Cordell Cato developing into rising star amid rocky season for the San Jose Earthquakes
In a 2013 San Jose Earthquakes season that hasn’t featured as many successes as they’d like, the emergence of Cordell Cato stands out as one of the club’s best storylines.
Cato, the Quakes’ youngest player at 21 years old, has started each of the team's past five league matches, and the Trinidadian is expected to continue that streak as San Jose host Philadelphia on Sunday (11 pm ET, ESPN2).
In his second MLS season, the speedy winger has forced himself into the plans of interim coach Mark Watson, who admitted a couple of weeks ago, “at this point, it’d be very difficult to take him out of the team.”
For Cato – who trialed with the Quakes in 2011 but spent last year in Seattle as the Sounders claimed his MLS rights via a discovery tag – the ascension into Watson’s first-choice XI is not a surprise, even with San Jose’s other talents on the wing, including Marvin Chávez, Shea Salinas and recent addition Jaime Alas.
“I more or less expected it,” Cato told MLSsoccer.com of earning playing time. “It was a little tougher than I thought at first. ... All a player wants is time [on the field]. The hard work is paying off.”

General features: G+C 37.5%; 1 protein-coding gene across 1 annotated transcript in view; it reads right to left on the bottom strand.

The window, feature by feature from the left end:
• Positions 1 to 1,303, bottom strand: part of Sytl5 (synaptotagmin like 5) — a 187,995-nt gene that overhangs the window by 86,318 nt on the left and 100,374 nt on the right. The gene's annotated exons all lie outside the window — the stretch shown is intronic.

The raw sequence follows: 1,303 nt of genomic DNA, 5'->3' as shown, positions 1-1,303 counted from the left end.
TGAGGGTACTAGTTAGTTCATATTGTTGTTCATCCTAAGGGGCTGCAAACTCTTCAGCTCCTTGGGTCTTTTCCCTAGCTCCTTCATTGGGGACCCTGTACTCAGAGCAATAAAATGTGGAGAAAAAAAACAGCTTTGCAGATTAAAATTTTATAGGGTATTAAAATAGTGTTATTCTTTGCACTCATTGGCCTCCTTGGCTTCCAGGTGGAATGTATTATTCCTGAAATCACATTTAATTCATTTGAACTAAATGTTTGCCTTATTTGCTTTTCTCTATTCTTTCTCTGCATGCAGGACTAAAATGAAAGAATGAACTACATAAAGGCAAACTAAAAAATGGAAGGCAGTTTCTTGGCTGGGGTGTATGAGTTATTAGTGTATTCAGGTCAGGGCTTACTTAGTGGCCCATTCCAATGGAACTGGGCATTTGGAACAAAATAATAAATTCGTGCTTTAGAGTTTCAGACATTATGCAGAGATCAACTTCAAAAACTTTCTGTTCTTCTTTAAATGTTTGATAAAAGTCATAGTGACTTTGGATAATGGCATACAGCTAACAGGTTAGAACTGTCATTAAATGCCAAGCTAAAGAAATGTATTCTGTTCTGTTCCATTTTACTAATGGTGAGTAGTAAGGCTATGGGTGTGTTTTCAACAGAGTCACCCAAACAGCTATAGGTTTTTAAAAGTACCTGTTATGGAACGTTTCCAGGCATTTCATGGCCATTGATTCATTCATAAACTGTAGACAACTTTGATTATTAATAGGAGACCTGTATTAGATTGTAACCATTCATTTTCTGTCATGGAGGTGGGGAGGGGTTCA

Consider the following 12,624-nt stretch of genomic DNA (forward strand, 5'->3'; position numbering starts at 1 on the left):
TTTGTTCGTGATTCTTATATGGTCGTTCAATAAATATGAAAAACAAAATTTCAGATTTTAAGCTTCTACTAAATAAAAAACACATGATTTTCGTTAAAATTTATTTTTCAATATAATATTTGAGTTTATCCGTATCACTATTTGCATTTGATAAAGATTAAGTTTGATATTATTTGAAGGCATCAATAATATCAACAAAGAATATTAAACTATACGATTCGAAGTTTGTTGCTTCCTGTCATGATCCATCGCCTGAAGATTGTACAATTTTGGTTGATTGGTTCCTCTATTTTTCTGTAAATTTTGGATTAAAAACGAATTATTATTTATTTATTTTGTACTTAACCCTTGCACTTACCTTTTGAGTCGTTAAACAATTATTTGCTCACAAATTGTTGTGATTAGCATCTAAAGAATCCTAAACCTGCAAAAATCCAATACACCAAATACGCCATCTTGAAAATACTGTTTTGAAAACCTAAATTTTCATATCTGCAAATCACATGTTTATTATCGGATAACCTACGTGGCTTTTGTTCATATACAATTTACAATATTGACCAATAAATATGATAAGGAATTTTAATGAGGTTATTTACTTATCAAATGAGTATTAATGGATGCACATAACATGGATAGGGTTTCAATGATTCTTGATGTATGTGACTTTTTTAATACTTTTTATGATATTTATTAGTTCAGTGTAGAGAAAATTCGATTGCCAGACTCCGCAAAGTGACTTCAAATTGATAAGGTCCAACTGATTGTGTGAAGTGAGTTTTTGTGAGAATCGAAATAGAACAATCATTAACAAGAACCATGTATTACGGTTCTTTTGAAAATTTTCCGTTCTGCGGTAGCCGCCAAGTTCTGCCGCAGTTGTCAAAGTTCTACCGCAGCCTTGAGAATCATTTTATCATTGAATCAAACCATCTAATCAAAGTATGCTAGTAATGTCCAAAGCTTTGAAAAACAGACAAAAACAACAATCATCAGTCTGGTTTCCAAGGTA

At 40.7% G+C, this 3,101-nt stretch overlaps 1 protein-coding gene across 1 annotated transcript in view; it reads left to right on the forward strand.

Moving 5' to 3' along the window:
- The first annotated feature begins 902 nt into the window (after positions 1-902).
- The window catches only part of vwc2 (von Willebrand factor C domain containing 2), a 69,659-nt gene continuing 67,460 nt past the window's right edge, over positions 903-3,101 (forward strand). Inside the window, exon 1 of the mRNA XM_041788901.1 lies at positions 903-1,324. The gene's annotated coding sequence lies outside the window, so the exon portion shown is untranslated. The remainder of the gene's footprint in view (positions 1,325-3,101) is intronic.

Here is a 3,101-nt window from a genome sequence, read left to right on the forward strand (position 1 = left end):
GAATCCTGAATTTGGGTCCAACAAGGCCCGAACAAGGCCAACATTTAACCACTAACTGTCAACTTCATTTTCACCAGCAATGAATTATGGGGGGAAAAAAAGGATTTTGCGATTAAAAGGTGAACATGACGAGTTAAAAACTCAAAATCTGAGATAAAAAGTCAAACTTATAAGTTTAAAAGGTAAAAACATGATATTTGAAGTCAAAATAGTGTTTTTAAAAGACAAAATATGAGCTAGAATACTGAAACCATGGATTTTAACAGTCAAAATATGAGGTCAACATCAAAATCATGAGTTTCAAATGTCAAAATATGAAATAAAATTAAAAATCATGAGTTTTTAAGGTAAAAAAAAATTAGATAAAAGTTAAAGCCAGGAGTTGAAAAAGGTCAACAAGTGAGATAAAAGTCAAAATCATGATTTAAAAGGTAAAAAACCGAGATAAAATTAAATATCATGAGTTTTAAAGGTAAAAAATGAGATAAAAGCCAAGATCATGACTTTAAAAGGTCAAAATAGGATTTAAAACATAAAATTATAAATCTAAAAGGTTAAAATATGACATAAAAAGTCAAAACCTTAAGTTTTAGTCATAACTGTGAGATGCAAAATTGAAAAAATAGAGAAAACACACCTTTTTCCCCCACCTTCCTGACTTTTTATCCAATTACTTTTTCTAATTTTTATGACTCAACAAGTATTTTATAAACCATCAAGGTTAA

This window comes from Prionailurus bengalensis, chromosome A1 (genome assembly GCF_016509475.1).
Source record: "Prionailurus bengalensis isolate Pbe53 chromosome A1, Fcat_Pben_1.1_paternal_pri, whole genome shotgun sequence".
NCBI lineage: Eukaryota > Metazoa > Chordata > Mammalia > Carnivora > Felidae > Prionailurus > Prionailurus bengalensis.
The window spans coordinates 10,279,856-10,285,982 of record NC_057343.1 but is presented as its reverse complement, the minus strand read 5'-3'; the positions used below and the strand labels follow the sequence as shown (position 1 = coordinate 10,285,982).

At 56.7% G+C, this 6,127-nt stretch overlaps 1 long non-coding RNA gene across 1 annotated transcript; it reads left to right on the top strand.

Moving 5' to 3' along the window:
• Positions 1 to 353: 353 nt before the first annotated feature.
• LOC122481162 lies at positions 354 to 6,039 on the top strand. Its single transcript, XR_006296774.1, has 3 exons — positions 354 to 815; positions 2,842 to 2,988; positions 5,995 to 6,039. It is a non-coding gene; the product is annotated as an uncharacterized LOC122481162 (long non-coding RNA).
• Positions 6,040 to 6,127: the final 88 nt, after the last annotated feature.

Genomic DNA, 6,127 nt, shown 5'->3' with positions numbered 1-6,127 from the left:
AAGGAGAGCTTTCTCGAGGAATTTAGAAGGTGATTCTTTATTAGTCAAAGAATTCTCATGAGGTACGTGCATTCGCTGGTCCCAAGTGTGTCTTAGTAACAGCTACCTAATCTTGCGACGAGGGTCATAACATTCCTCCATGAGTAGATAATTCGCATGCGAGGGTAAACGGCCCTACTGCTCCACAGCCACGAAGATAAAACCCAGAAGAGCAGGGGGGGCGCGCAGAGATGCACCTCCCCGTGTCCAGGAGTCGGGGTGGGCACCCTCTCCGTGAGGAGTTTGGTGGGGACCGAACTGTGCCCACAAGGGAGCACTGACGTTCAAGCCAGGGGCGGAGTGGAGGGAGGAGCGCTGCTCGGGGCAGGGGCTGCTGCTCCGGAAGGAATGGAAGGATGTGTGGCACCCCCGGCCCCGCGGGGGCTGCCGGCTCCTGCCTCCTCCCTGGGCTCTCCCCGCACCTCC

The Quakes lived on their wing play last year, featuring most often the pairing of Chávez and Simon Dawkins, but have been up and down in that area during 2013. With Dawkins departing for his native England and Chávez’s production made more inconsistent by injuries and absences, Cato is the latest player trying to fill that role for San Jose. He tallied his first assist of the season on Alan Gordon’s opening goal in the Quakes’ 2-2 tie at Dallas on Aug. 24.
“I just think the most important thing right now is having confidence,” Cato said. “I believe that I can do anything on the field, take on any defense.”
While that one-on-one attacking ability is Cato’s biggest asset, Watson is most pleased with the defensive growth that Cato has shown since being acquired by San Jose this winter.
“He’s got a lot of pace and is good at running at guys, but even more satisfying for us is work rate and the things he’s doing defensively,” Watson told MLSsoccer.com. “It’s a tough thing for attacking players sometimes to really grasp the defensive side of the game, but it’s something that’s pretty important in the modern game. We ask everyone to do both.”
Cato’s development has a win-win aspect for the Quakes; his improvement could help San Jose make a late push into the 2013 postseason, and it sets himself up for an even better 2014.
“I think his ceiling is very high,” Watson said. “With his pace and his ability to go at players and go past players, I think he can keep improving and who knows. Every week, he’s proving that he deserves to stay in the team. For him, right now, that’s a big thing.”